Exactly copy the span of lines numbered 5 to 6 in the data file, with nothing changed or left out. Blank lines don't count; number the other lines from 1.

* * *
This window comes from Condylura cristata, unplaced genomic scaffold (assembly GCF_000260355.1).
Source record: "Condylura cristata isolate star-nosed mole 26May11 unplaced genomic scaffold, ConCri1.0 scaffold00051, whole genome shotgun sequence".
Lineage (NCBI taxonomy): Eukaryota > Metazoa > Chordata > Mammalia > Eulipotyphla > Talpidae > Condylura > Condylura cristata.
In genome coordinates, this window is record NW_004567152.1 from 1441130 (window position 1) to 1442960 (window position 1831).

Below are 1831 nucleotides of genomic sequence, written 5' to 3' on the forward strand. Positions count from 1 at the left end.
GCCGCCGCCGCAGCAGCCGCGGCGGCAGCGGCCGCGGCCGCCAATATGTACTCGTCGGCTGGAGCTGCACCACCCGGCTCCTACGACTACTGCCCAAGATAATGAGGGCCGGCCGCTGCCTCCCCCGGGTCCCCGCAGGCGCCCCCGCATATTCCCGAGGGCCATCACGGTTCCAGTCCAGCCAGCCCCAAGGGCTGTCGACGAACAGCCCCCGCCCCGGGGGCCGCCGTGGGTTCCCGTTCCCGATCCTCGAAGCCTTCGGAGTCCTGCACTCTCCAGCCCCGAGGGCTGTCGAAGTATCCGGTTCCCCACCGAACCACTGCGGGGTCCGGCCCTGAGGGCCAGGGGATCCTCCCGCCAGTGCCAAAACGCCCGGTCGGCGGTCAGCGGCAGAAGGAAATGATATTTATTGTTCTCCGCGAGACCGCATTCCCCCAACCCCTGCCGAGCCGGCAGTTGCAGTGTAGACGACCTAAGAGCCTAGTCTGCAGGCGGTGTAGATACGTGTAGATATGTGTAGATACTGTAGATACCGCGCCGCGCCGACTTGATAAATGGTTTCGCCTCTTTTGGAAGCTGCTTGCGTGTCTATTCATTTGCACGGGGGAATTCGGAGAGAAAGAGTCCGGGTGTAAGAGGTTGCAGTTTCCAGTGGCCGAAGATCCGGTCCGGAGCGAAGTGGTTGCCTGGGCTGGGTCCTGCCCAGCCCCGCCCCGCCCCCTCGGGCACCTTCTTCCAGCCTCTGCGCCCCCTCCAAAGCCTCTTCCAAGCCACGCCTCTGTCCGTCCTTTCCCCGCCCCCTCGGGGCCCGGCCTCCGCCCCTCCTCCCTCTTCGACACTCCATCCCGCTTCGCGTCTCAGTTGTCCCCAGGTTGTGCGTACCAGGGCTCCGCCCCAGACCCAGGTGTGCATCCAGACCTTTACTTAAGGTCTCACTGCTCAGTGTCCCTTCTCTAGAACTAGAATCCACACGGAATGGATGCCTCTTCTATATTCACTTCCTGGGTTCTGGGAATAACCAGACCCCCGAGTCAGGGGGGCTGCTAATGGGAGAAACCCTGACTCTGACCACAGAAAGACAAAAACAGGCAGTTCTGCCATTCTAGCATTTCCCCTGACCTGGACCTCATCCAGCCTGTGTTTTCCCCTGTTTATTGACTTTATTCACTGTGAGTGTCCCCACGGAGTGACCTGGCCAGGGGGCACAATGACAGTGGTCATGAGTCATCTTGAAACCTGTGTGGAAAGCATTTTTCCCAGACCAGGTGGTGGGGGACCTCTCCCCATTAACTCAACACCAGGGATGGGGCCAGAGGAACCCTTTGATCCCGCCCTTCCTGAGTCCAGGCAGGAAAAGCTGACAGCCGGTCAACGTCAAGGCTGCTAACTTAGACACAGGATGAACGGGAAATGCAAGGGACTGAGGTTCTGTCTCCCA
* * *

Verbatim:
Below are 1831 nucleotides of genomic sequence, written 5' to 3' on the forward strand. Positions count from 1 at the left end.
GCCGCCGCCGCAGCAGCCGCGGCGGCAGCGGCCGCGGCCGCCAATATGTACTCGTCGGCTGGAGCTGCACCACCCGGCTCCTACGACTACTGCCCAAGATAATGAGGGCCGGCCGCTGCCTCCCCCGGGTCCCCGCAGGCGCCCCCGCATATTCCCGAGGGCCATCACGGTTCCAGTCCAGCCAGCCCCAAGGGCTGTCGACGAACAGCCCCCGCCCCGGGGGCCGCCGTGGGTTCCCGTTCCCGATCCTCGAAGCCTTCGGAGTCCTGCACTCTCCAGCCCCGAGGGCTGTCGAAGTATCCGGTTCCCCACCGAACCACTGCGGGGTCCGGCCCTGAGGGCCAGGGGATCCTCCCGCCAGTGCCAAAACGCCCGGTCGGCGGTCAGCGGCAGAAGGAAATGATATTTATTGTTCTCCGCGAGACCGCATTCCCCCAACCCCTGCCGAGCCGGCAGTTGCAGTGTAGACGACCTAAGAGCCTAGTCTGCAGGCGGTGTAGATACGTGTAGATATGTGTAGATACTGTAGATACCGCGCCGCGCCGACTTGATAAATGGTTTCGCCTCTTTTGGAAGCTGCTTGCGTGTCTATTCATTTGCACGGGGGAATTCGGAGAGAAAGAGTCCGGGTGTAAGAGGTTGCAGTTTCCAGTGGCCGAAGATCCGGTCCGGAGCGAAGTGGTTGCCTGGGCTGGGTCCTGCCCAGCCCCGCCCCGCCCCCTCGGGCACCTTCTTCCAGCCTCTGCGCCCCCTCCAAAGCCTCTTCCAAGCCACGCCTCTGTCCGTCCTTTCCCCGCCCCCTCGGGGCCCGGCCTCCGCCCCTCCTCCCTCTTCGACACTCCATCCCGCTTCGCGTCTCAGTTGTCCCCAGGTTGTGCGTACCAGGGCTCCGCCCCAGACCCAGGTGTGCATCCAGACCTTTACTTAAGGTCTCACTGCTCAGTGTCCCTTCTCTAGAACTAGAATCCACACGGAATGGATGCCTCTTCTATATTCACTTCCTGGGTTCTGGGAATAACCAGACCCCCGAGTCAGGGGGGCTGCTAATGGGAGAAACCCTGACTCTGACCACAGAAAGACAAAAACAGGCAGTTCTGCCATTCTAGCATTTCCCCTGACCTGGACCTCATCCAGCCTGTGTTTTCCCCTGTTTATTGACTTTATTCACTGTGAGTGTCCCCACGGAGTGACCTGGCCAGGGGGCACAATGACAGTGGTCATGAGTCATCTTGAAACCTGTGTGGAAAGCATTTTTCCCAGACCAGGTGGTGGGGGACCTCTCCCCATTAACTCAACACCAGGGATGGGGCCAGAGGAACCCTTTGATCCCGCCCTTCCTGAGTCCAGGCAGGAAAAGCTGACAGCCGGTCAACGTCAAGGCTGCTAACTTAGACACAGGATGAACGGGAAATGCAAGGGACTGAGGTTCTGTCTCCCA